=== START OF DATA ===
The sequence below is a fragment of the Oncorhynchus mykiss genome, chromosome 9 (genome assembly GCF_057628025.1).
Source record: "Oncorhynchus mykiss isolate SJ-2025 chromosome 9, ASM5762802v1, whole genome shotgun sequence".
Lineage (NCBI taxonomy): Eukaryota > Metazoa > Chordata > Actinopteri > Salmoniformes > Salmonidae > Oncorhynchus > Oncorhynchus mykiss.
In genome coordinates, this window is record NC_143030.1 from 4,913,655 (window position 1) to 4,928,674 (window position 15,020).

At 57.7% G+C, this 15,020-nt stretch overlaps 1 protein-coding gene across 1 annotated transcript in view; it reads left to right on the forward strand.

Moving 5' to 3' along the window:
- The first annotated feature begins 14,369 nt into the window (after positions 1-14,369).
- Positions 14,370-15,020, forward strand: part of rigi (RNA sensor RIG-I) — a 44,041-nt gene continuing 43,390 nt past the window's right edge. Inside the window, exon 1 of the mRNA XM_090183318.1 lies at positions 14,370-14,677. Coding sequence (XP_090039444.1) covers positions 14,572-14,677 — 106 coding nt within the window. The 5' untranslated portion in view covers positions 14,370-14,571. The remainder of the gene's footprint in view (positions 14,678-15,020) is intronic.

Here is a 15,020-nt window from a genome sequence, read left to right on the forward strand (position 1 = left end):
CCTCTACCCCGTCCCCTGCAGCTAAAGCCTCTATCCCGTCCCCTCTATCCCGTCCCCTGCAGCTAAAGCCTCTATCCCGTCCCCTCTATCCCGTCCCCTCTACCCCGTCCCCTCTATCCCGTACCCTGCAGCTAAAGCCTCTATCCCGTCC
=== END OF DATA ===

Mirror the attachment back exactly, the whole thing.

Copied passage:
The sequence below is a fragment of the Oncorhynchus mykiss genome, chromosome 9 (genome assembly GCF_057628025.1).
Source record: "Oncorhynchus mykiss isolate SJ-2025 chromosome 9, ASM5762802v1, whole genome shotgun sequence".
Lineage (NCBI taxonomy): Eukaryota > Metazoa > Chordata > Actinopteri > Salmoniformes > Salmonidae > Oncorhynchus > Oncorhynchus mykiss.
In genome coordinates, this window is record NC_143030.1 from 4,913,655 (window position 1) to 4,928,674 (window position 15,020).

At 57.7% G+C, this 15,020-nt stretch overlaps 1 protein-coding gene across 1 annotated transcript in view; it reads left to right on the forward strand.

Moving 5' to 3' along the window:
- The first annotated feature begins 14,369 nt into the window (after positions 1-14,369).
- Positions 14,370-15,020, forward strand: part of rigi (RNA sensor RIG-I) — a 44,041-nt gene continuing 43,390 nt past the window's right edge. Inside the window, exon 1 of the mRNA XM_090183318.1 lies at positions 14,370-14,677. Coding sequence (XP_090039444.1) covers positions 14,572-14,677 — 106 coding nt within the window. The 5' untranslated portion in view covers positions 14,370-14,571. The remainder of the gene's footprint in view (positions 14,678-15,020) is intronic.

Here is a 15,020-nt window from a genome sequence, read left to right on the forward strand (position 1 = left end):
CCTCTACCCCGTCCCCTGCAGCTAAAGCCTCTATCCCGTCCCCTCTATCCCGTCCCCTGCAGCTAAAGCCTCTATCCCGTCCCCTCTATCCCGTCCCCTCTACCCCGTCCCCTCTATCCCGTACCCTGCAGCTAAAGCCTCTATCCCGTCC